Creating a Custom HTML element with Dart

From the official documentation on Adding an Element to the DOM Tree we see that it is possible to create different HTML elements to be inserted in the DOM (Document Object Model) since Dart already provide them out-of-the-box.

In our case, we want to create a <script> element, and conveniently we have in Dart the ScriptElement that represents this object. Which means that the first thing that we need to do is to create a new instance of this object:

void createScriptElement() {
  /// Create a new JS element
  ScriptElement script = ScriptElement();
}

With the element created, we can now access and modify its properties, such as src and id:

void createScriptElement() {
  /// Create a new JS element
  ScriptElement script = ScriptElement();

  /// On that script element, add the `src` and `id` properties
  script.src = "https://www.some-website-with-api/api=dev-key";
  script.id = "super-script";
}

Since we want our element to be added in the <head>, we need now to be able to access it, and we can do so with the document variable. Then, we can simply access the head and append our element:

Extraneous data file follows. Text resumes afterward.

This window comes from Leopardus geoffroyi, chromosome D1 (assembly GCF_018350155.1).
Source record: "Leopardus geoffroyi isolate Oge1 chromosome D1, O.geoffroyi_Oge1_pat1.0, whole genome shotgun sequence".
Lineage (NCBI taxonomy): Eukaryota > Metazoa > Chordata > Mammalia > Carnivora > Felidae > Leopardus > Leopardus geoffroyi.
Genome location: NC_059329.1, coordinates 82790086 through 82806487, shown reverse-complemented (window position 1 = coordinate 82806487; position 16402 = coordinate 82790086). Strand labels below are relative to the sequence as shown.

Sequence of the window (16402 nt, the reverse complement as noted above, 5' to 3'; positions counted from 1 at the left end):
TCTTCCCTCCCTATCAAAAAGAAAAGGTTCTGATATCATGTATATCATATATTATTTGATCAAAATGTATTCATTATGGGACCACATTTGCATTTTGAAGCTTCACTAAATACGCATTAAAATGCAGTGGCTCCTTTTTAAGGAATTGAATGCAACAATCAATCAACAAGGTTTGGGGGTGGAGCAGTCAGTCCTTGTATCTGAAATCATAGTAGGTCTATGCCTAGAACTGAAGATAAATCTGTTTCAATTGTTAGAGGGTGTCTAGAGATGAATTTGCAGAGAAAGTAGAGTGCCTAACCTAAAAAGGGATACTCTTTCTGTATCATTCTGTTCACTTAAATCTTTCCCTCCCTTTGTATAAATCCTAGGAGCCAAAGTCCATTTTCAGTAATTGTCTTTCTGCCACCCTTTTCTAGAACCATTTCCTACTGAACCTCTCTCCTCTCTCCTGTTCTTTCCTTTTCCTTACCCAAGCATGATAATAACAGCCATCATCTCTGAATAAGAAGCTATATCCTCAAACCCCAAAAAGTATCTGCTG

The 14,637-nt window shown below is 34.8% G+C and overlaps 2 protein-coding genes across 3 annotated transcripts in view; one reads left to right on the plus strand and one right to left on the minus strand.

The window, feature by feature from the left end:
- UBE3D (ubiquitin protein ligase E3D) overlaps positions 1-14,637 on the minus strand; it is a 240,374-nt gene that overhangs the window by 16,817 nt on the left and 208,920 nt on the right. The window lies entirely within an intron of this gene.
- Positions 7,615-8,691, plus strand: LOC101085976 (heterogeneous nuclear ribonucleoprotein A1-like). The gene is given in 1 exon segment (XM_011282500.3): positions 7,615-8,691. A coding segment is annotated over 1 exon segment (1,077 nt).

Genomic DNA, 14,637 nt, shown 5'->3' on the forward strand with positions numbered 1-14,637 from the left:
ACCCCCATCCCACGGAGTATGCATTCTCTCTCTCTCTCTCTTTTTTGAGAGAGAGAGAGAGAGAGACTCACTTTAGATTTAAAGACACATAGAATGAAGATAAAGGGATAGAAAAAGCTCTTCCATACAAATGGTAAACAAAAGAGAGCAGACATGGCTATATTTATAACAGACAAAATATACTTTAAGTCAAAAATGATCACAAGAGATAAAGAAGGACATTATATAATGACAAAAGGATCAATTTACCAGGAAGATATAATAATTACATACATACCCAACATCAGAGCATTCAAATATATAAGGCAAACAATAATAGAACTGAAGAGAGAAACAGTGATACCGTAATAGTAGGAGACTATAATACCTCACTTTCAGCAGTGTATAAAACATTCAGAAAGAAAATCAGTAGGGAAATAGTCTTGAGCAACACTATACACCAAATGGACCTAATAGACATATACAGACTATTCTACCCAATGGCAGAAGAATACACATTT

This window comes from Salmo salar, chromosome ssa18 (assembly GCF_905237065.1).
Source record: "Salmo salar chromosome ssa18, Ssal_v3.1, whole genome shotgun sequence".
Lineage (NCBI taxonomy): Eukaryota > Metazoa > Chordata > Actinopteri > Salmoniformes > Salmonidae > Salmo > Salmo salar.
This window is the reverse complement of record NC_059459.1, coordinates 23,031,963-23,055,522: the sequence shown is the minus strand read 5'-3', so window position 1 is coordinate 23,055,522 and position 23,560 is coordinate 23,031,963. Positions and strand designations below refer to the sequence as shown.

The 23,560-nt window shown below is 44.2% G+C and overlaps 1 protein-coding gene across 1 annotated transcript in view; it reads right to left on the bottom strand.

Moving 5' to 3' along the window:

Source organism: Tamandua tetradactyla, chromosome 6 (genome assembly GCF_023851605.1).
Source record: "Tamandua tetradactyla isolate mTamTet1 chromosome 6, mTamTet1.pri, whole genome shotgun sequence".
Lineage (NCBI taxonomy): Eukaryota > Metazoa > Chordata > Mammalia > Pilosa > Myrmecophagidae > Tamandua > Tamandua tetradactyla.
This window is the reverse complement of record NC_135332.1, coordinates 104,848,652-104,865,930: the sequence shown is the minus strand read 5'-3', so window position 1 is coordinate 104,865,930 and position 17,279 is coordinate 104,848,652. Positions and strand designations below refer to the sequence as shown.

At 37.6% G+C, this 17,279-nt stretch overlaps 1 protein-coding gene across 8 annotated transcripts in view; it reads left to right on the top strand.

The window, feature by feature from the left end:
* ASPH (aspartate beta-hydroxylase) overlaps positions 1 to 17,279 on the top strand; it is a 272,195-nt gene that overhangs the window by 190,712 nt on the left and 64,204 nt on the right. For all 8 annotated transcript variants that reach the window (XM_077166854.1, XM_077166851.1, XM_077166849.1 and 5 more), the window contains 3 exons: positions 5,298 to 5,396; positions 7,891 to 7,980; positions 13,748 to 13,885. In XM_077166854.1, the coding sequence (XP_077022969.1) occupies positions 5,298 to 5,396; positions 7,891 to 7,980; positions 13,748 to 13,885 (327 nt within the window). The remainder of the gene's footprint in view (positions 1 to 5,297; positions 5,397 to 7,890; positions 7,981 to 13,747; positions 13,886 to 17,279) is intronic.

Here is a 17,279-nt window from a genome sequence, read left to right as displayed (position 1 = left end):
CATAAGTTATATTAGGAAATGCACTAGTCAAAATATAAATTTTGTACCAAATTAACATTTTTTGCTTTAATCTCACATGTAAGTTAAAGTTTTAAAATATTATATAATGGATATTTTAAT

void createScriptElement() {
  /// Create a new JS element
  ScriptElement script = ScriptElement();

  /// On that script element, add the `src` and `id` properties
  script.src = "https://www.some-website-with-api/api=${currentFlavor()}";
  script.id = "super-script";

  document.head.append(script);
}

We can now add this function to our main function, so that it runs before our app starts:

void main() {
  createScriptElement();

  runApp(MyApp());
}

When running our app, we will be able to look at the Developer Tools and search the element tree for the super-script:

Chrome Dev Tools with the new script

Loading Our Configurations Dynamically

As stated at the start of the article, Flutter Web does not support flavours yet, which means that it won’t be possible to do the following:

flutter run -d chrome --flavor dev

At the end of the day, what we want is a convenient method of passing from the command line (or IDE) to our app the environment that we are currently using, without having to change our code.

With flutter run help -v we can see the list of all available arguments to run our app and we will find the following:

$ flutter run help -v
# ...
    --dart-define=<foo=bar>   Additional key-value pairs
                              that will be available as
                              constants from the
                              String.fromEnvironment,
                              bool.fromEnvironment,
                              int.fromEnvironment, and